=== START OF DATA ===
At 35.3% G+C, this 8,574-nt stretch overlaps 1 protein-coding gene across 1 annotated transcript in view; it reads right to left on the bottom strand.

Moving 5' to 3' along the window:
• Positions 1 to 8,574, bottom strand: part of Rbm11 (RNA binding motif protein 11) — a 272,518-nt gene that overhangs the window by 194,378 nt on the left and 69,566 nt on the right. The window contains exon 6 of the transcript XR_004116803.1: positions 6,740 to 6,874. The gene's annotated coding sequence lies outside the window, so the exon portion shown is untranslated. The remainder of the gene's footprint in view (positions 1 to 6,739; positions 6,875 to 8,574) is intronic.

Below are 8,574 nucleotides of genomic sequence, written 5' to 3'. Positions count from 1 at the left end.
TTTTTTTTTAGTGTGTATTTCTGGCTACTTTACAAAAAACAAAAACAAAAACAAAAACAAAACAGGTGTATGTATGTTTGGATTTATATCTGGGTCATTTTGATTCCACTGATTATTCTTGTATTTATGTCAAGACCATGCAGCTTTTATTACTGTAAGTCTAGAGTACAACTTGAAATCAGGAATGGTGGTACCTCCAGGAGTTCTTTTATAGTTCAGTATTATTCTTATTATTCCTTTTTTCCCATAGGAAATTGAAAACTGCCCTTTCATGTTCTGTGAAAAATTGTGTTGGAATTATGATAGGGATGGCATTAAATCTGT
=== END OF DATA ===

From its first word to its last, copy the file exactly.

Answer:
At 35.3% G+C, this 8,574-nt stretch overlaps 1 protein-coding gene across 1 annotated transcript in view; it reads right to left on the bottom strand.

Moving 5' to 3' along the window:
• Positions 1 to 8,574, bottom strand: part of Rbm11 (RNA binding motif protein 11) — a 272,518-nt gene that overhangs the window by 194,378 nt on the left and 69,566 nt on the right. The window contains exon 6 of the transcript XR_004116803.1: positions 6,740 to 6,874. The gene's annotated coding sequence lies outside the window, so the exon portion shown is untranslated. The remainder of the gene's footprint in view (positions 1 to 6,739; positions 6,875 to 8,574) is intronic.

Below are 8,574 nucleotides of genomic sequence, written 5' to 3'. Positions count from 1 at the left end.
TTTTTTTTTAGTGTGTATTTCTGGCTACTTTACAAAAAACAAAAACAAAAACAAAAACAAAACAGGTGTATGTATGTTTGGATTTATATCTGGGTCATTTTGATTCCACTGATTATTCTTGTATTTATGTCAAGACCATGCAGCTTTTATTACTGTAAGTCTAGAGTACAACTTGAAATCAGGAATGGTGGTACCTCCAGGAGTTCTTTTATAGTTCAGTATTATTCTTATTATTCCTTTTTTCCCATAGGAAATTGAAAACTGCCCTTTCATGTTCTGTGAAAAATTGTGTTGGAATTATGATAGGGATGGCATTAAATCTGT